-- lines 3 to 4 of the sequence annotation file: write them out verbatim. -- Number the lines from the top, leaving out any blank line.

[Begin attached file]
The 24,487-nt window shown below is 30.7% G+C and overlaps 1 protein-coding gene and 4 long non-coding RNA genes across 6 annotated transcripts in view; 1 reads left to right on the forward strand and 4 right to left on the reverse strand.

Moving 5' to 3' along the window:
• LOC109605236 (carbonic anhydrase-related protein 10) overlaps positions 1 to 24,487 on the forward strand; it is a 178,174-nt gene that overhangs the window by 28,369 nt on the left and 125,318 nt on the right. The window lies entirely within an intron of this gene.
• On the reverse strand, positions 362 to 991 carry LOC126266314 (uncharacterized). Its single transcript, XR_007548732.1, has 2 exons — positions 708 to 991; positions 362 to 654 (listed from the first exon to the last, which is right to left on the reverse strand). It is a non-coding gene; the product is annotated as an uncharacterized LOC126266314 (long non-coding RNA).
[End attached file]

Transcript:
• LOC109605236 (carbonic anhydrase-related protein 10) overlaps positions 1 to 24,487 on the forward strand; it is a 178,174-nt gene that overhangs the window by 28,369 nt on the left and 125,318 nt on the right. The window lies entirely within an intron of this gene.
• On the reverse strand, positions 362 to 991 carry LOC126266314 (uncharacterized). Its single transcript, XR_007548732.1, has 2 exons — positions 708 to 991; positions 362 to 654 (listed from the first exon to the last, which is right to left on the reverse strand). It is a non-coding gene; the product is annotated as an uncharacterized LOC126266314 (long non-coding RNA).